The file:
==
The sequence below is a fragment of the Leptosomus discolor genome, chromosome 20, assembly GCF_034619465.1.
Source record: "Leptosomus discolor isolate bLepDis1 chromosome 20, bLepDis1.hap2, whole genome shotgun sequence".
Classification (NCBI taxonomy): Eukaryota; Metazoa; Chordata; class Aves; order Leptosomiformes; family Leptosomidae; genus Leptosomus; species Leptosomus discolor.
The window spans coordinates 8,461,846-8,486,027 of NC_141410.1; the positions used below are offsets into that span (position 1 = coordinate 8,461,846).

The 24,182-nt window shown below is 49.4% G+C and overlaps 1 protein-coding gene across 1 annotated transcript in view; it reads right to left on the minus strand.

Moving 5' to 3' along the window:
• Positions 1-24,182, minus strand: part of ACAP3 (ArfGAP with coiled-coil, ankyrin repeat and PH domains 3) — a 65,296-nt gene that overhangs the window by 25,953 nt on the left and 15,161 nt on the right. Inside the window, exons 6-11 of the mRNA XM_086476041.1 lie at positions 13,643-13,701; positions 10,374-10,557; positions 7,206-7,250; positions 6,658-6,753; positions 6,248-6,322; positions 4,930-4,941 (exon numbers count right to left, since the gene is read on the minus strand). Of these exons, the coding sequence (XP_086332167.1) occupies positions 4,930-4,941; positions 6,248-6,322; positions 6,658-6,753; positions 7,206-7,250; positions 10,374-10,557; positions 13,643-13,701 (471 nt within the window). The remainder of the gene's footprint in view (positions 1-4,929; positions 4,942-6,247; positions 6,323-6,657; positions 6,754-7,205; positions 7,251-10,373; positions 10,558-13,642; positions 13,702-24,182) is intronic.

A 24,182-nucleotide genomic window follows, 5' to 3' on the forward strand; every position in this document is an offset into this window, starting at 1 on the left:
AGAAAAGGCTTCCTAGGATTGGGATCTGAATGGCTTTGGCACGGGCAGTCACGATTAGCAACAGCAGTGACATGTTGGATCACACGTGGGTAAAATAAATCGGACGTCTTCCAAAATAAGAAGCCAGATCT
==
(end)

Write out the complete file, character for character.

The sequence below is a fragment of the Leptosomus discolor genome, chromosome 20, assembly GCF_034619465.1.
Source record: "Leptosomus discolor isolate bLepDis1 chromosome 20, bLepDis1.hap2, whole genome shotgun sequence".
Classification (NCBI taxonomy): Eukaryota; Metazoa; Chordata; class Aves; order Leptosomiformes; family Leptosomidae; genus Leptosomus; species Leptosomus discolor.
The window spans coordinates 8,461,846-8,486,027 of NC_141410.1; the positions used below are offsets into that span (position 1 = coordinate 8,461,846).

The 24,182-nt window shown below is 49.4% G+C and overlaps 1 protein-coding gene across 1 annotated transcript in view; it reads right to left on the minus strand.

Moving 5' to 3' along the window:
• Positions 1-24,182, minus strand: part of ACAP3 (ArfGAP with coiled-coil, ankyrin repeat and PH domains 3) — a 65,296-nt gene that overhangs the window by 25,953 nt on the left and 15,161 nt on the right. Inside the window, exons 6-11 of the mRNA XM_086476041.1 lie at positions 13,643-13,701; positions 10,374-10,557; positions 7,206-7,250; positions 6,658-6,753; positions 6,248-6,322; positions 4,930-4,941 (exon numbers count right to left, since the gene is read on the minus strand). Of these exons, the coding sequence (XP_086332167.1) occupies positions 4,930-4,941; positions 6,248-6,322; positions 6,658-6,753; positions 7,206-7,250; positions 10,374-10,557; positions 13,643-13,701 (471 nt within the window). The remainder of the gene's footprint in view (positions 1-4,929; positions 4,942-6,247; positions 6,323-6,657; positions 6,754-7,205; positions 7,251-10,373; positions 10,558-13,642; positions 13,702-24,182) is intronic.

A 24,182-nucleotide genomic window follows, 5' to 3' on the forward strand; every position in this document is an offset into this window, starting at 1 on the left:
AGAAAAGGCTTCCTAGGATTGGGATCTGAATGGCTTTGGCACGGGCAGTCACGATTAGCAACAGCAGTGACATGTTGGATCACACGTGGGTAAAATAAATCGGACGTCTTCCAAAATAAGAAGCCAGATCT